The shift from secure pensions to risky and inadequate 401(k) plans unfortunately coincided with cuts to Social Security enacted in 1983, when the system faced an imminent shortfall. These cuts took the form of a gradual increase in the normal retirement age from 65 to 67 and the taxation of some Social Security benefits, with the tax revenue reverting to the system. The increase in the normal retirement age is equivalent to a 13.3% across-the-board cut in benefits for workers born in 1960 or later, with smaller cuts for workers born between 1938 and 1959. Factoring in the taxation of benefits, GenXers will experience cuts averaging around 22% relative to what they would have received absent the 1983 reforms. Later generations will experience even deeper cuts as an increasing share of benefits is taxed (Morrissey 2019; Purcell 2015).

Meanwhile, longer life spans and slower economic growth have made funding retirement more expensive, whether that funding happens through intergenerational transfers, as with Social Security, or depends on investment returns, as with traditional pensions and retirement savings plans. Falling birth rates, increased life expectancy, and reduced immigration have resulted in an older U.S. population and older workforce. Adding to these challenges is the fact that most workers have seen slow or stagnant wage growth as their wages have fallen behind productivity growth (Goss 2022; American Academy of Actuaries 2020; EPI 2022). As corporate profits and high earners have captured a growing slice of the economic pie, this redistribution away from low- and middle-income families has hurt consumer demand and slowed growth while hindering many workers’ ability to save for retirement (Bivens and Banerjee 2022).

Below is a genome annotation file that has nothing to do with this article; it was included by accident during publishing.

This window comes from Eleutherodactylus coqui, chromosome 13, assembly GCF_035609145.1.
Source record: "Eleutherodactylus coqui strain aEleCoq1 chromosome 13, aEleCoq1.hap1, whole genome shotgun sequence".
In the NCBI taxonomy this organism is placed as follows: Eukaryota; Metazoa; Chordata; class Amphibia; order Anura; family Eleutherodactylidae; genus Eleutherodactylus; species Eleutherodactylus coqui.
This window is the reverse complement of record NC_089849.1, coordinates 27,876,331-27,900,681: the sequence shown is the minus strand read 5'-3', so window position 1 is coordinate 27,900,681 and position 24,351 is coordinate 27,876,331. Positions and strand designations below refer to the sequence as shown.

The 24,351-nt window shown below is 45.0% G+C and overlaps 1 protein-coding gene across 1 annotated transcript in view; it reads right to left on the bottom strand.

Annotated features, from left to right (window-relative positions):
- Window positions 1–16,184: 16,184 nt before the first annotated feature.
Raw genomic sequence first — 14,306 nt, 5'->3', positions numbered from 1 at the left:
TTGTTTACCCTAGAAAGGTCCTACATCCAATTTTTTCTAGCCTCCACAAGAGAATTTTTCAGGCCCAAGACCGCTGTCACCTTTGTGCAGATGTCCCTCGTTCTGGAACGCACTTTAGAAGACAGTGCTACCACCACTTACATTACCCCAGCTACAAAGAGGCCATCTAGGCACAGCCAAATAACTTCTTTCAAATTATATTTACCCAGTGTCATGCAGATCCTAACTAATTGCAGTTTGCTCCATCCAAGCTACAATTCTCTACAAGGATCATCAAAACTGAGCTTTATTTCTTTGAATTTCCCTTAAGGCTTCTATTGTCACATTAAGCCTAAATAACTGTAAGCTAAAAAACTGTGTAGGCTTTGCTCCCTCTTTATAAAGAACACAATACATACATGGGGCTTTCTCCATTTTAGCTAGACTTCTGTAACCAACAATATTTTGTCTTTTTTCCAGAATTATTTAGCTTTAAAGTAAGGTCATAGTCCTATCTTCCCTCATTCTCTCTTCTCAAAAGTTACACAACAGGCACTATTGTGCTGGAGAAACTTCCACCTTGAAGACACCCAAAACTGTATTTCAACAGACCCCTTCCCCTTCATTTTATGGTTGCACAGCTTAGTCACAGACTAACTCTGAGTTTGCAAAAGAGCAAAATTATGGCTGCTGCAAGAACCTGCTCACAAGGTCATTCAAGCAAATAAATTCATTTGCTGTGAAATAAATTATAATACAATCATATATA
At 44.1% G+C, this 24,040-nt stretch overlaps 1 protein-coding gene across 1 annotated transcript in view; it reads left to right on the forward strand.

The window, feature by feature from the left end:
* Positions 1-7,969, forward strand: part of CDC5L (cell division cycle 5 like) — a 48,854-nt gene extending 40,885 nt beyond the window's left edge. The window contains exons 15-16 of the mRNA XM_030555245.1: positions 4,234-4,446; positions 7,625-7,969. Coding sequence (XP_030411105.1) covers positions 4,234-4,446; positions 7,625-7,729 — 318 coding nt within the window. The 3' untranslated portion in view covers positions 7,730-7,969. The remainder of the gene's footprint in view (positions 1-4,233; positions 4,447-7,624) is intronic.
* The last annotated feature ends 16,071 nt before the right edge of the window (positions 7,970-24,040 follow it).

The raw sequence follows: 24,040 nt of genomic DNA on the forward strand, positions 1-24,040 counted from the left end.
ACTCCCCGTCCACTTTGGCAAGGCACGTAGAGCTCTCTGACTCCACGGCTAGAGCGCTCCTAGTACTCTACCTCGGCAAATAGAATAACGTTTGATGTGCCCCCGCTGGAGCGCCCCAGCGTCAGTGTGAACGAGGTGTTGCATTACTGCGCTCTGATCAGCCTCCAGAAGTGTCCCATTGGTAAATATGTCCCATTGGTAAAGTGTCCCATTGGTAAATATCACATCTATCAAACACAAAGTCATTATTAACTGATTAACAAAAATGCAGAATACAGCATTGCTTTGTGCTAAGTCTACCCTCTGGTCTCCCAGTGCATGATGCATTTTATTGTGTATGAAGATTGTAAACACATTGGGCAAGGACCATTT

What do the charts tell us?

Only half of prime-age (25–54) workers participate in an employer-based retirement plan, a share that drops to one-third for workers ages 65 and older (Chart 2A). The main reason so few workers participate in an employer-based retirement plan is that employers are not required to offer one, and those that do can limit eligibility to workers meeting minimum age, tenure, and hours worked requirements. Most workers who do have access to a plan either are enrolled automatically, as in the case of traditional pensions, or choose to participate, as in voluntary 401(k) plans (Chart 2B).

Participation might be expected to increase with age as workers pay off student loans, settle into career jobs, and approach retirement. This does not happen, however. Retirement plan participation is little higher for workers ages 55–64 than for prime-age workers, and it is significantly lower for workers age 65 and older (Chart 2A). Participation is especially low for older workers without four-year college degrees, women age 65 and older, and older Hispanic workers (Charts 2C–2E).